Deciding to Sell
Selecting an Agent
Preparing to Sell
Pricing Your Home
Marketing your home
Closing the Sale
1. Automated valuations
If you just need a ballpark figure for the value of your home, you may start with any of the many online resources available. These tools will ask you a few questions about your home such as square footage, bedrooms, and bathrooms, then run your address through one or several models. A better solution is to subscribe to our neighborhood stats which incorporate finer data points down to the builder and model of your house.
2. Subscribe to neighborhood activity
If you want to keep in touch with sales in your immediate neighborhood, we offer a free market snapshot subscription. You will receive automated emails each time a home comes on the market or is sold in your neighborhood. What distinguishes our report is our precise neighborhood definition, down to builder and model.
3. Review comparable sales
It is notable that while banks use appraisers to confirm the price of a home before making a loan, these same banks exclusively use Real Estate Agents to obtain a Broker Price Opinion when marketing a repossessed home. A Real Estate agent is generally the most qualified professional to prepare a Comparative Market Analysis (CMA). It is an analysis of recent sales of similar homes in your area, how long they were on the market and closing prices net of concessions. You may request a CMA from any agent you find online or, like banks, you may bring a local expert into your home to incorporate data that only eyes, ears and a sense of style can process.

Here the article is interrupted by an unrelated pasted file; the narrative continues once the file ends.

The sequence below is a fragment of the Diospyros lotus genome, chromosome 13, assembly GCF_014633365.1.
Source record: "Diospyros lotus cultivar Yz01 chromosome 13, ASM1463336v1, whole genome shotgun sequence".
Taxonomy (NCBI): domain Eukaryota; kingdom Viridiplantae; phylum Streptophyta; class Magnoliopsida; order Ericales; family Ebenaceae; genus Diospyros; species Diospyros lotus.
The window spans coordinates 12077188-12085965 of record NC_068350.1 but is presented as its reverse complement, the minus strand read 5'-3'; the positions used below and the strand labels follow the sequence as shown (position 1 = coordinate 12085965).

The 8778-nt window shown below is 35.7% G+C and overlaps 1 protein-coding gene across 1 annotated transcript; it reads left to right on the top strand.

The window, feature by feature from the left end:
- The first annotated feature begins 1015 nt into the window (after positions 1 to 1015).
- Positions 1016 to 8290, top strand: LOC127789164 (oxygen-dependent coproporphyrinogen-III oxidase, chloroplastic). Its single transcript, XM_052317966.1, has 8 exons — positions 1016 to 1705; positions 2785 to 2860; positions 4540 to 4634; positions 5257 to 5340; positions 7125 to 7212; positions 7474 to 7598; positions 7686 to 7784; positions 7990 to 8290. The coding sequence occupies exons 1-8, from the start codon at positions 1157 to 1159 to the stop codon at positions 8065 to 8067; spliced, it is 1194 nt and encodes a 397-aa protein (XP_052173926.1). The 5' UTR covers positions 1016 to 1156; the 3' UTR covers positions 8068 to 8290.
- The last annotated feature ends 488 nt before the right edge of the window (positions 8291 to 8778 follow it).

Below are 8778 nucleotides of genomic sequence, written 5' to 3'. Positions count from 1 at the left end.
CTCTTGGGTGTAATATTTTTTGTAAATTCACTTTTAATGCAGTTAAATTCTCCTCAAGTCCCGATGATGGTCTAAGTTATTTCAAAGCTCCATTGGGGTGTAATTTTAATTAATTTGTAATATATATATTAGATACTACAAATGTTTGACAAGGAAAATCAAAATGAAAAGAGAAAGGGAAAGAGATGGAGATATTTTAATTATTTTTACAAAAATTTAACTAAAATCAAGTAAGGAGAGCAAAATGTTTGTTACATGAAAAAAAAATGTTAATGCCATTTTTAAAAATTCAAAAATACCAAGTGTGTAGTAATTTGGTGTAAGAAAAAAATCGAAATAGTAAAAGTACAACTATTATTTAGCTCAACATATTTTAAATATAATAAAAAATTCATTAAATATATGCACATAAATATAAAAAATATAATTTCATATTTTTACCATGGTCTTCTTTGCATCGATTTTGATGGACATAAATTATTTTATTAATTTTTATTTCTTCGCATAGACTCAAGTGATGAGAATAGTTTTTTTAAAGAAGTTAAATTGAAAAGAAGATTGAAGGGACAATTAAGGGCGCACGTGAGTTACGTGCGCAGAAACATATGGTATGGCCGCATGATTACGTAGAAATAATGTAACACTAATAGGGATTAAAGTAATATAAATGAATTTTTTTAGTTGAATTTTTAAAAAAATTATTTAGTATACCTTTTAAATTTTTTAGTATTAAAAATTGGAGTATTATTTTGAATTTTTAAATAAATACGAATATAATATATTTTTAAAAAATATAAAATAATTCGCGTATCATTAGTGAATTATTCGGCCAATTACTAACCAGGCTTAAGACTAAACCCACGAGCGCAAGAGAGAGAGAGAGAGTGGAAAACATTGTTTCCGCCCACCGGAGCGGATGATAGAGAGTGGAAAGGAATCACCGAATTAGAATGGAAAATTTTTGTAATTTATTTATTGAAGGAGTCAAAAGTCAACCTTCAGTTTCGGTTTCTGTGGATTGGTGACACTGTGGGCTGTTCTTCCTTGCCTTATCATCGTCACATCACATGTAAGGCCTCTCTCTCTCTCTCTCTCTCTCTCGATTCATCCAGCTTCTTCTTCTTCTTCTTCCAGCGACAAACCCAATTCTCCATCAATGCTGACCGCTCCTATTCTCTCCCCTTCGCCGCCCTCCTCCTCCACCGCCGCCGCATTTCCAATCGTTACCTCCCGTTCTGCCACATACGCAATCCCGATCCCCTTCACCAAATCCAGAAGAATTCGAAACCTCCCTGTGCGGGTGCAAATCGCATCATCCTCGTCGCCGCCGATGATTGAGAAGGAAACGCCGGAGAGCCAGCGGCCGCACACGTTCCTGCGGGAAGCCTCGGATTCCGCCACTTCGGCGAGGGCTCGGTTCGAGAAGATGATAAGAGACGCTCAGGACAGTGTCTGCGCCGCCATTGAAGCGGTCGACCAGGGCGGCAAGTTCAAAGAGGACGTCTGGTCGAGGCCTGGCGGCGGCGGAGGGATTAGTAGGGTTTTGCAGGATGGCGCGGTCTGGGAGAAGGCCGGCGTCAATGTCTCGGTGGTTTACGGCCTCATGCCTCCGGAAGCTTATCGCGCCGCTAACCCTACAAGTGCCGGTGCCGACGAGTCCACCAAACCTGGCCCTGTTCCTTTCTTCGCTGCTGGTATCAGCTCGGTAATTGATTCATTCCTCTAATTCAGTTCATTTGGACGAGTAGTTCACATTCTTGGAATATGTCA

4. Learn about pricing strategies
Selling a home is part science and part art. It is critically important to educate yourself about different pricing strategies and their consequences before you sit down with your agent and set your initial listing price. Our pricing strategies section is a must read.
5. Price for online search ranges
Once you have a price range for your home, pick a price point that will bring in the largest number of qualified buyers into your home.
6. Place yourself in the front of the line
Once you have determined an appropriate price range for your home, pick a price that puts you in front of the line as the most desirable home in a particular range.
7. Price for a bidding war
Being in front of the line might put you in the enviable position to generate buyer competition a.k.a. bidding wars in seller markets. Once a buyer is emotionally attached to your home and has committed to making an offer, winning can sometimes become more important than an objective market value for your home. Pricing slightly bellow market is more likely to generate above market prices than the opposite strategy.
8. Adjust our price quickly
Still believe that shooting for the moon is the right strategy for you? Be prepared to disappoint buyers that see nicer homes in the same price range. The sooner you lower your price to meet interested buyers in the appropriate price range, the less aggressive their offers will be.
9. Price for market conditions
The price of your home will be affected by factors such as interest rate, season, supply, and demand. There are specific strategies for Buyers’ markets, Sellers’ markets, and Neutral markets.